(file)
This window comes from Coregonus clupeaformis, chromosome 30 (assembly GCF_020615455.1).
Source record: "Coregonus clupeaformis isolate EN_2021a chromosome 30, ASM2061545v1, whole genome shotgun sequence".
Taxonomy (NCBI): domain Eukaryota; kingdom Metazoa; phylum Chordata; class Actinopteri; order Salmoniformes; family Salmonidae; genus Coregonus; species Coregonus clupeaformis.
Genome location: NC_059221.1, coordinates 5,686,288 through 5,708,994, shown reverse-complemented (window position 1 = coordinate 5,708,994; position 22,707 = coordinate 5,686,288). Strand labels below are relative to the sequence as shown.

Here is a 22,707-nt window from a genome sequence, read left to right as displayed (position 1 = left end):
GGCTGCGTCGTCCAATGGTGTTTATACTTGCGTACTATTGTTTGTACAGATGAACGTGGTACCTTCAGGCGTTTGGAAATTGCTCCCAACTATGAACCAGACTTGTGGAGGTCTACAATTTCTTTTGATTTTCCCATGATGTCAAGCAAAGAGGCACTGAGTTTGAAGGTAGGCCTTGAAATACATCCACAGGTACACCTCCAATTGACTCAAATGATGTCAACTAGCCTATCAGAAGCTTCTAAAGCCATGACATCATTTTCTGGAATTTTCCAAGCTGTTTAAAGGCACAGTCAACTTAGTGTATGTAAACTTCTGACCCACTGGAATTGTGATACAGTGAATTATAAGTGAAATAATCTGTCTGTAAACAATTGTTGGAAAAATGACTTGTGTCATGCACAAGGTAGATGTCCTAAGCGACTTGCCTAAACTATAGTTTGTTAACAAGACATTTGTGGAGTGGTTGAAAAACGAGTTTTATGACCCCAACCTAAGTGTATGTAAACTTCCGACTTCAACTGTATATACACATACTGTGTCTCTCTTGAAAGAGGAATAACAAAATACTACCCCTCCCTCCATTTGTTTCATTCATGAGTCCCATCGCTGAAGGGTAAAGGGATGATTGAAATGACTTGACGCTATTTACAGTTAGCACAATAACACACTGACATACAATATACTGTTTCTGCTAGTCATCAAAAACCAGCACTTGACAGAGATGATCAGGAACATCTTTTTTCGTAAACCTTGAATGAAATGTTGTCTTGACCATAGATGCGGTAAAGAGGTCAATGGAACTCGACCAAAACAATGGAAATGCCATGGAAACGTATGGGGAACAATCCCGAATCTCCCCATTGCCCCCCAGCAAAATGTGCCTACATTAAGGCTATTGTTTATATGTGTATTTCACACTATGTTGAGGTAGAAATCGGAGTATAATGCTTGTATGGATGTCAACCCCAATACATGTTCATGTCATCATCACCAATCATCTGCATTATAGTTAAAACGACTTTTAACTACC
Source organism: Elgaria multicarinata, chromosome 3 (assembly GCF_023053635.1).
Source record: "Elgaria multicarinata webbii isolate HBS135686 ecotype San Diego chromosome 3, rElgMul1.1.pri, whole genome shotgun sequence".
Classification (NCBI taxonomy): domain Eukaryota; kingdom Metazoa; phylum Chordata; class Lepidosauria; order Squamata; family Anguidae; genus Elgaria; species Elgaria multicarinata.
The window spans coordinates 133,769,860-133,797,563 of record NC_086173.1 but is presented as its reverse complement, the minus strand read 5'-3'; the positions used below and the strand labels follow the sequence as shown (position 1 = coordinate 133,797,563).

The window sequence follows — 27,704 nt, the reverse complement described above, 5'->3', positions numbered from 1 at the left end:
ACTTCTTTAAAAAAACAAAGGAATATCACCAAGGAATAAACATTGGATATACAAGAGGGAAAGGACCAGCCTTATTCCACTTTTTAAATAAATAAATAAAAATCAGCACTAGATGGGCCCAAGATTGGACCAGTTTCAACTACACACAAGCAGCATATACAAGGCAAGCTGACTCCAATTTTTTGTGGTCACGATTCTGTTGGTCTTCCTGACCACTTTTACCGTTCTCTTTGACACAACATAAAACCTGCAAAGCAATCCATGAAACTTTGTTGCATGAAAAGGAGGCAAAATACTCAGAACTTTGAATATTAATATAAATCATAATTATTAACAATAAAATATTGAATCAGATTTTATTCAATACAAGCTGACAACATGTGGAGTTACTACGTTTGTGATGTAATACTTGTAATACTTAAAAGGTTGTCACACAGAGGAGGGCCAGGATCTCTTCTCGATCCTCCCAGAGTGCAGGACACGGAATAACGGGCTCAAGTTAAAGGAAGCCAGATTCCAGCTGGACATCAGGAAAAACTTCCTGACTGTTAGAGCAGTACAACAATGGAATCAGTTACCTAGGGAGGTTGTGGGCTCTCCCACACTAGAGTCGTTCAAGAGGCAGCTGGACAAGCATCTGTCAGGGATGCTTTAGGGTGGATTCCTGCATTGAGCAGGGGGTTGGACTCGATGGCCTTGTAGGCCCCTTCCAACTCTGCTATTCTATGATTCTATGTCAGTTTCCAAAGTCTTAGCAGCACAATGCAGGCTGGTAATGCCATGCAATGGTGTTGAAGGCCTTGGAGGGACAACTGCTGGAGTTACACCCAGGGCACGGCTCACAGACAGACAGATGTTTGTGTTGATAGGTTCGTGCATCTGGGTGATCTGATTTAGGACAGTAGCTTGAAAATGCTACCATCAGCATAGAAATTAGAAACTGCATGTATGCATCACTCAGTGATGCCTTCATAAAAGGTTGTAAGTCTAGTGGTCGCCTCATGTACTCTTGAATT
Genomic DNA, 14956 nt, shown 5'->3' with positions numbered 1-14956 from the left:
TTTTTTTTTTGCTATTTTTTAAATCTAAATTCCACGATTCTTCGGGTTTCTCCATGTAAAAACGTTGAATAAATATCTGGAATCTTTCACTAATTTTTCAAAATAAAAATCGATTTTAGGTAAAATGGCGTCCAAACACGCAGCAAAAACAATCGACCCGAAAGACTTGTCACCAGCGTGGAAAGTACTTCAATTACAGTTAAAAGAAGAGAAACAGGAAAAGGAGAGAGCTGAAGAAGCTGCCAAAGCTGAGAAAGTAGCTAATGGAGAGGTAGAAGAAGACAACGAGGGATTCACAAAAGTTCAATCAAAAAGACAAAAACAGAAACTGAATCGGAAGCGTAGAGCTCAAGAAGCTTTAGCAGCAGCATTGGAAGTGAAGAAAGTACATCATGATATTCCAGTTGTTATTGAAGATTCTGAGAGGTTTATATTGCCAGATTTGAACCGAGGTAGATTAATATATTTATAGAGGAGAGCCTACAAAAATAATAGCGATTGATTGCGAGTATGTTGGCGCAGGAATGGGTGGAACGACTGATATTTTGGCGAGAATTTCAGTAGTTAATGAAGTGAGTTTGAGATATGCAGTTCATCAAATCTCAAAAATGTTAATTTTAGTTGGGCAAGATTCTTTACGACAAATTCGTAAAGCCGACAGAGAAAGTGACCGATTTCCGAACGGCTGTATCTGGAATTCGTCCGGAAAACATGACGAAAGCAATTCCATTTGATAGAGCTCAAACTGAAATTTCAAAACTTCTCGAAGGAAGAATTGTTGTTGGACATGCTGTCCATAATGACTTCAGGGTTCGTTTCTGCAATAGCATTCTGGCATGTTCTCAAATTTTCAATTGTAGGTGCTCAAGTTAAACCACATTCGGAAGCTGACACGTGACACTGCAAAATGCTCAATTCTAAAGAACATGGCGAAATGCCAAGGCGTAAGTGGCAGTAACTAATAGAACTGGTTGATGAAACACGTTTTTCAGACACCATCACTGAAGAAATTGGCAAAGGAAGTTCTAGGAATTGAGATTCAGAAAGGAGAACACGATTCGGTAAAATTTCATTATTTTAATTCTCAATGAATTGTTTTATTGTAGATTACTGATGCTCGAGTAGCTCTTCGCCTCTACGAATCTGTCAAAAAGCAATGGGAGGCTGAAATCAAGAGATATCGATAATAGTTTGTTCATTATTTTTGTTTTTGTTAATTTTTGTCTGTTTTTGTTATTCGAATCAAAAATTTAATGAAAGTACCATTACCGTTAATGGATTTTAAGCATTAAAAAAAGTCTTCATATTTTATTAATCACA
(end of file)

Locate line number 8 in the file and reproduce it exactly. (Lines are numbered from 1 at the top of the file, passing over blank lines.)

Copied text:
Source record: "Elgaria multicarinata webbii isolate HBS135686 ecotype San Diego chromosome 3, rElgMul1.1.pri, whole genome shotgun sequence".